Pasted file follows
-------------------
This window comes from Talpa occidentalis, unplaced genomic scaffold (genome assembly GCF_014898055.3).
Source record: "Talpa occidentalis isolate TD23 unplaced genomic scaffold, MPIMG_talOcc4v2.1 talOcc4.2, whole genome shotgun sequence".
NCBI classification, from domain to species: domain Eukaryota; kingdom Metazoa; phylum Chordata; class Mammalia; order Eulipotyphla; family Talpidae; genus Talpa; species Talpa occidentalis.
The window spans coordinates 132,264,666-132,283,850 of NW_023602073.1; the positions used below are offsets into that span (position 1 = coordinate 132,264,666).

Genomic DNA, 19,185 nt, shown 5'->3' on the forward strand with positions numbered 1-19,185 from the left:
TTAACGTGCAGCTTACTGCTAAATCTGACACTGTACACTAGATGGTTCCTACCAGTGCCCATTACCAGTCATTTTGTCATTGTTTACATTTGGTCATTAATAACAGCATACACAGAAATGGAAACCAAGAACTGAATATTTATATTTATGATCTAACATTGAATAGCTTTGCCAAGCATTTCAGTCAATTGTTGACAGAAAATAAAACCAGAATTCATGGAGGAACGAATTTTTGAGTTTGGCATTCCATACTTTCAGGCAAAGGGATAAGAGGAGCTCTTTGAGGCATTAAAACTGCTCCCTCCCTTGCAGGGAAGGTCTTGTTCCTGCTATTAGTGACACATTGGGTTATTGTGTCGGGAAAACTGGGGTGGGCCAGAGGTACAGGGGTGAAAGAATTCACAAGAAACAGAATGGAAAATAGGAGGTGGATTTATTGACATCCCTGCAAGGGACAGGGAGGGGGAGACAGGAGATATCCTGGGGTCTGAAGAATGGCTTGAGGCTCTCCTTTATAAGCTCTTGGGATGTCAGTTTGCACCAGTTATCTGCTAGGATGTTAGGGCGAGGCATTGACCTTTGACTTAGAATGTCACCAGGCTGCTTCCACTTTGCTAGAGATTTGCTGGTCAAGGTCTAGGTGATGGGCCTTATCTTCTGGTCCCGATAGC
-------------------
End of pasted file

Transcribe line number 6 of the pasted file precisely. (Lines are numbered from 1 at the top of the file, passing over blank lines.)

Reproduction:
TTAACGTGCAGCTTACTGCTAAATCTGACACTGTACACTAGATGGTTCCTACCAGTGCCCATTACCAGTCATTTTGTCATTGTTTACATTTGGTCATTAATAACAGCATACACAGAAATGGAAACCAAGAACTGAATATTTATATTTATGATCTAACATTGAATAGCTTTGCCAAGCATTTCAGTCAATTGTTGACAGAAAATAAAACCAGAATTCATGGAGGAACGAATTTTTGAGTTTGGCATTCCATACTTTCAGGCAAAGGGATAAGAGGAGCTCTTTGAGGCATTAAAACTGCTCCCTCCCTTGCAGGGAAGGTCTTGTTCCTGCTATTAGTGACACATTGGGTTATTGTGTCGGGAAAACTGGGGTGGGCCAGAGGTACAGGGGTGAAAGAATTCACAAGAAACAGAATGGAAAATAGGAGGTGGATTTATTGACATCCCTGCAAGGGACAGGGAGGGGGAGACAGGAGATATCCTGGGGTCTGAAGAATGGCTTGAGGCTCTCCTTTATAAGCTCTTGGGATGTCAGTTTGCACCAGTTATCTGCTAGGATGTTAGGGCGAGGCATTGACCTTTGACTTAGAATGTCACCAGGCTGCTTCCACTTTGCTAGAGATTTGCTGGTCAAGGTCTAGGTGATGGGCCTTATCTTCTGGTCCCGATAGC